Continuity and Integration

DOMICE was interested in practice which supports the principles: 

  • work done at any point in the system should build systematically and incrementally on work done earlier
  • there should be a sustained and good quality one-to-one relationship which the offender respects and values

In the NETHERLANDS and SPAIN an individual case manager is assigned to some cases during a period of pre-trial detention and retains the case after sentence.

In PORTUGAL and TURKEY the case manager assigned for pre-sentence supervision retains the case after sentence.

In NORTHERN IRELAND pre-trial reports are viewed and managed as the start of the case management process rather than as a separate task; wherever possible whoever prepared a pre-sentence report retains responsibility for a case after sentence.

In GERMANY (part) and NORWAY specialist staff manage the transition from prison to supervised release.

In SWEDEN and TURKEY the same IT-based case record system covers custody and supervised release, easing the problem of information flow from one stage of the system to another.

Consistency

One of the clearest messages emerging from the What Works evidence is that crime is often a learned behaviour, based upon learned perceptions and attitudes.  These perceptions, attitudes and behaviours can be unlearned and new ones learned.  If correctional work is to contribute to this re-learning process it is important that offenders receive sustained and consistent pro-social "messages" (both verbal and non-verbal) as they move through the system.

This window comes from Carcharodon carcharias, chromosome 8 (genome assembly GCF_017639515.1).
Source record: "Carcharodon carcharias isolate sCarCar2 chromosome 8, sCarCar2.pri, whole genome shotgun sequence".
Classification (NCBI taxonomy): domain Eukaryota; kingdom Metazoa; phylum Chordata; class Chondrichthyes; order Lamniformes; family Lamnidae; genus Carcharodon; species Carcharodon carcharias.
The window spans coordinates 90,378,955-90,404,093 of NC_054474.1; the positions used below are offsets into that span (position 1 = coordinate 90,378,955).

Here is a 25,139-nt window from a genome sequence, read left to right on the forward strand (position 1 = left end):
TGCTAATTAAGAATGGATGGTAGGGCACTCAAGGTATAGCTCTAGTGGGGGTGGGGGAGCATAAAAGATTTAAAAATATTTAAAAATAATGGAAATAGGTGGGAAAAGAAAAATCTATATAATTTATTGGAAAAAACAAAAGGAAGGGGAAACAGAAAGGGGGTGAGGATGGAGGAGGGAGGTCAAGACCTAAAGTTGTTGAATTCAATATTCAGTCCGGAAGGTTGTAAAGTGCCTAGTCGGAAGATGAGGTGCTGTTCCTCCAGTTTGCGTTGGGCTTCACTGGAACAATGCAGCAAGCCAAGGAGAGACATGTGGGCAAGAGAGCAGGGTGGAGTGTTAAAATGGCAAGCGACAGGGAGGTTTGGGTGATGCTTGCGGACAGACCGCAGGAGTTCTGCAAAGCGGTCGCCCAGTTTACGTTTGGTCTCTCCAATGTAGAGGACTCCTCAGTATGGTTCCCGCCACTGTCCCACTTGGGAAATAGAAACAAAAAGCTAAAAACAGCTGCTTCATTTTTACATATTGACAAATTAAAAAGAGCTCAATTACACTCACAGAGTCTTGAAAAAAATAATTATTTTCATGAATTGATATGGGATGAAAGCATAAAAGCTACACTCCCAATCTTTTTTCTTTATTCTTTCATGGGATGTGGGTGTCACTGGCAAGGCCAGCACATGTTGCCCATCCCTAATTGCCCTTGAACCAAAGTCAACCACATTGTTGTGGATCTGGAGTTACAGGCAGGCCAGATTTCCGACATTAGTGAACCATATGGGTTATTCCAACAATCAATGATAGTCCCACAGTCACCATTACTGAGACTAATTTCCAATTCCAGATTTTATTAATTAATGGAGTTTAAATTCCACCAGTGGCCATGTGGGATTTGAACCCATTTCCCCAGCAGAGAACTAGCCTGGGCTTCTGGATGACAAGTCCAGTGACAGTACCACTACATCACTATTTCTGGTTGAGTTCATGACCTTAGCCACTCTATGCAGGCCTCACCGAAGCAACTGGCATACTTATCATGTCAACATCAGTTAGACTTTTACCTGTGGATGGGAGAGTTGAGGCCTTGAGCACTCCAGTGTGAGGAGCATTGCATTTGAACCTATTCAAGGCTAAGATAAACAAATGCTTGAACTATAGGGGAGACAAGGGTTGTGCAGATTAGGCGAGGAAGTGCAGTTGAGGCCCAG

The achievement of medium-term consistency poses a challenge for the way in which case management is designed, especially in those arrangements where there are multiple changes of key personnel.  DOMICE was interested to learn about any arrangements which consciously focussed upon achieving this consistency.

In many countries responsibility for prisons and probation services has been brought together within a single department or ministry.  One of the objectives of this is usually to enable better integration and more consistency between the main components of the system. It is the observation of many correspondents that this kind of amalgamation can provide the conditions for better integration and consistency but it will not achieve it on its own.

In BULGARIA all front-line correctional staff receive the same basic training before they move on to specialist training for particular functions.  This is designed to ensure consistency of approach between the different stages of the system.

Diversity

Effective correctional work requires that the programme of work (sentence plan) is highly individualised to the needs, risks, circumstances and experience of each person.  This means it is necessary to adjust what is done to be relevant to the diverse cultures and backgrounds of the offender population. The DOMICE project was interested to learn about case management approaches which were specifically designed to be relevant to the needs and experiences of particular groups within the offender population.
In the CZECH REPUBLIC a specialist mentoring service is provided for offenders from the Roma community.